Increasing donor designation through black churches: Results of a randomized trial

ArticleinProgress in transplantation (Aliso Viejo, Calif.) 22(2):161-7 · June 2012with8 Reads
Impact Factor: 0.84 · DOI: 10.7182/pit2012281 · Source: PubMed


    African Americans are disproportionately represented among those awaiting a transplant, but many are reluctant to donate their organs.
    To test the effectiveness of using lay health advisors to increase organ donation among church members.
    Churches were pair-matched by average estimated income and size and then randomized to 1 of 2 interventions: one addressing organ donation and the other addressing increasing consumption of fruits and vegetables.
    Twenty-two African American churches in Southeast Michigan.
    Church members were trained to serve as lay health advisors (called peer leaders).
    Peer leaders conducted organ donation discussions with church groups and showed a DVD created for this program that was tailored to African American churches.
    The primary outcome was verified registration in the state's donor registry. Participants also completed pre/post questionnaires regarding their attitudes about organ donation.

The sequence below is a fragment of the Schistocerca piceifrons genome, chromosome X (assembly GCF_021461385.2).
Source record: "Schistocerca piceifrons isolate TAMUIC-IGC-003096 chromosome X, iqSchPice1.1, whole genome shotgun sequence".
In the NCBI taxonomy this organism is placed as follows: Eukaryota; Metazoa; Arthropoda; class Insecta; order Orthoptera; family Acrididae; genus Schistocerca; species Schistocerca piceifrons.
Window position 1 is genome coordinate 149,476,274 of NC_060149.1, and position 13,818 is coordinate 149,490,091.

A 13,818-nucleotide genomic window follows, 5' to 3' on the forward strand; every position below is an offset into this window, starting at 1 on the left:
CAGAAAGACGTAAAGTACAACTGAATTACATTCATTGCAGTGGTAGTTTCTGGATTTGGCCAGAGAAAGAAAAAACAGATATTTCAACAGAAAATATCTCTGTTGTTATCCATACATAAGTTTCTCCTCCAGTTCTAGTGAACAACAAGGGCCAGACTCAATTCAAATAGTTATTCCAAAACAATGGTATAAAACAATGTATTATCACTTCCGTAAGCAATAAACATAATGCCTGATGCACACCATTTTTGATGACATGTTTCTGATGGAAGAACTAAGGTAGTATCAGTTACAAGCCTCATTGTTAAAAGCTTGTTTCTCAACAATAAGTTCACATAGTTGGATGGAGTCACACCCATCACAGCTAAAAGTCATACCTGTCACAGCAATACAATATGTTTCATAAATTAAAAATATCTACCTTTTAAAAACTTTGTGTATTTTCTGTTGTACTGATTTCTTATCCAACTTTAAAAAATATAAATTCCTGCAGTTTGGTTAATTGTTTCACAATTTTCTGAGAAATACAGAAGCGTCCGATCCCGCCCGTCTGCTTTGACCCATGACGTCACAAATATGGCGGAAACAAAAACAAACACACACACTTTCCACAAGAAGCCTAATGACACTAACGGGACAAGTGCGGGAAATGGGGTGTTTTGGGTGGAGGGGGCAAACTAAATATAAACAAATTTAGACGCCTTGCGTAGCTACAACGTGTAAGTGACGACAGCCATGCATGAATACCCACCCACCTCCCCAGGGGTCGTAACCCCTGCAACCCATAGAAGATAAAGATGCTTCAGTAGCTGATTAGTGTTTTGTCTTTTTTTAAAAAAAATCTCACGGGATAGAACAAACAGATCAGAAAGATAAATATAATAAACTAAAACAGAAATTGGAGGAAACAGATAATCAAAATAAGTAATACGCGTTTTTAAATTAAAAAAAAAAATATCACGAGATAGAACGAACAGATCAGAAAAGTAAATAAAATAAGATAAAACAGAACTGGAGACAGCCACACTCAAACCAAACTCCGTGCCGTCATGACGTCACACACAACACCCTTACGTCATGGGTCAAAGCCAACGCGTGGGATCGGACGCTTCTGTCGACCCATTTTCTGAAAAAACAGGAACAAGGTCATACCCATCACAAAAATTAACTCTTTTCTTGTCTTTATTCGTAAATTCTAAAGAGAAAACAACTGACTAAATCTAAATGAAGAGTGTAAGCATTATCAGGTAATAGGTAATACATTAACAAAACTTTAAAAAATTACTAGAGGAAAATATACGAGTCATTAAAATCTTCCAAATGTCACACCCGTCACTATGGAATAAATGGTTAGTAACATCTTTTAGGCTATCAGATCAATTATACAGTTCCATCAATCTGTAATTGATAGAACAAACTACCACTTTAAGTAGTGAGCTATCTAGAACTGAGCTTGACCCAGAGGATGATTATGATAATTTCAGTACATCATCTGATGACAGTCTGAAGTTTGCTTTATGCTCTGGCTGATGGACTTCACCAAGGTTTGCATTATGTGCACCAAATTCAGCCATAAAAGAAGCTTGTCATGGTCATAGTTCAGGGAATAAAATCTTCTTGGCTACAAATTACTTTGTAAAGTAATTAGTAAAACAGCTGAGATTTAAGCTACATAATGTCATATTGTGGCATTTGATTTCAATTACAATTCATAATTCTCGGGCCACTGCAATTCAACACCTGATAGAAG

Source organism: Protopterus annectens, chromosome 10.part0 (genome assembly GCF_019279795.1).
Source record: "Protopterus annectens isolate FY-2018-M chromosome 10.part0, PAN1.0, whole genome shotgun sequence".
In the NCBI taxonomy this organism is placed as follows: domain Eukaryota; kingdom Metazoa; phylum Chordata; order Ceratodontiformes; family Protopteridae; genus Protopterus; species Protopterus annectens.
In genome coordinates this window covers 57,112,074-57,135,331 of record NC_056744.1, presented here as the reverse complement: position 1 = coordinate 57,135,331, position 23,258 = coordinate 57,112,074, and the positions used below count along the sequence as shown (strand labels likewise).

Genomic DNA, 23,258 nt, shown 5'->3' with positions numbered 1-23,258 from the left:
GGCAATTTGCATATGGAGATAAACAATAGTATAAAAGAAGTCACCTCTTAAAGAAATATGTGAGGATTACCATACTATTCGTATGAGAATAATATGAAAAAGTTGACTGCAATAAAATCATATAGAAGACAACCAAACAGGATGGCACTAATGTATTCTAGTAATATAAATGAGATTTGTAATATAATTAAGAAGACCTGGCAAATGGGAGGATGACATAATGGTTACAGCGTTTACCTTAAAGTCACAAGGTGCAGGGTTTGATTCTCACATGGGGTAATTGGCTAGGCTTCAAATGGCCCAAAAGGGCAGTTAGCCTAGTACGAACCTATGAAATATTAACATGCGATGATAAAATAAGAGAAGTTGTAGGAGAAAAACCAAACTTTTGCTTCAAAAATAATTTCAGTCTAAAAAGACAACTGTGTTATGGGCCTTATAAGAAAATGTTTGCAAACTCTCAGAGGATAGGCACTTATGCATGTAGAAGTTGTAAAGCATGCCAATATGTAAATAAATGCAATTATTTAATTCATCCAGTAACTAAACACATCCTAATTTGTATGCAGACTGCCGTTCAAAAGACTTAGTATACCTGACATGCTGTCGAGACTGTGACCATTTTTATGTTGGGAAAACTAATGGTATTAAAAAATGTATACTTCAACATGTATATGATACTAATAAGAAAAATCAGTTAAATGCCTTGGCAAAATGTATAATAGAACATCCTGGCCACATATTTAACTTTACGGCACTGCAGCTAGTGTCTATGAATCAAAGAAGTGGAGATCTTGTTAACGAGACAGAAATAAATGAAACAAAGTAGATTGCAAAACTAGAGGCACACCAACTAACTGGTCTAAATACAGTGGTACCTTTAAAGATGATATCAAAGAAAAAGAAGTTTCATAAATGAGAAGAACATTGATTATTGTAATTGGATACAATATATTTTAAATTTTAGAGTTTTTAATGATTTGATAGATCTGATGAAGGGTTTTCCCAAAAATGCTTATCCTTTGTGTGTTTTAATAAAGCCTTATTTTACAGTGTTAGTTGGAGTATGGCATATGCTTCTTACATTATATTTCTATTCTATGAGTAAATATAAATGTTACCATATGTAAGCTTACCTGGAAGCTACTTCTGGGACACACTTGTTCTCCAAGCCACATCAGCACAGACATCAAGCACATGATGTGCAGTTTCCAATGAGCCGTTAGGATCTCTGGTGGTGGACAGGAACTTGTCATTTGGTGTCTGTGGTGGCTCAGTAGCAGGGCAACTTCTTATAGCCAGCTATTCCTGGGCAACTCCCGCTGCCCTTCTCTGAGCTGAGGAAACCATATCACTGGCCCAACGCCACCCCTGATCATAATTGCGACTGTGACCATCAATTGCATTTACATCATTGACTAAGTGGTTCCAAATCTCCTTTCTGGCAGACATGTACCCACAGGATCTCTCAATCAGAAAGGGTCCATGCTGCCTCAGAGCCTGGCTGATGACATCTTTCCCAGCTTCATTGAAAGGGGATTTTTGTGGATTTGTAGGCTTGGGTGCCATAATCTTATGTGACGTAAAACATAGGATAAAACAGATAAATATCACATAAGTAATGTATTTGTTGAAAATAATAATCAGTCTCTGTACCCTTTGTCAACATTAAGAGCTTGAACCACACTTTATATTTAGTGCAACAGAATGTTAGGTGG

Once clustering, baseline value, and demographics were adjusted for, the intervention and comparison groups did not differ on any of the 3 attitude scales on the posttest. In logistic regression analysis, with baseline donation status, demographics, and church clustering controlled for, the odds of self-reported enrollment at 1-year posttest did not differ by condition (odds ratio, 1.23; 95% CI, 0.87-1.72). A total of 211 enrollments in the state registry from participating churches were verified. Of these, 163 were from intervention churches and 48 were from comparison churches.
    Use of lay health advisors through black churches can increase minority enrollment in a donor registry even absent change in attitudes.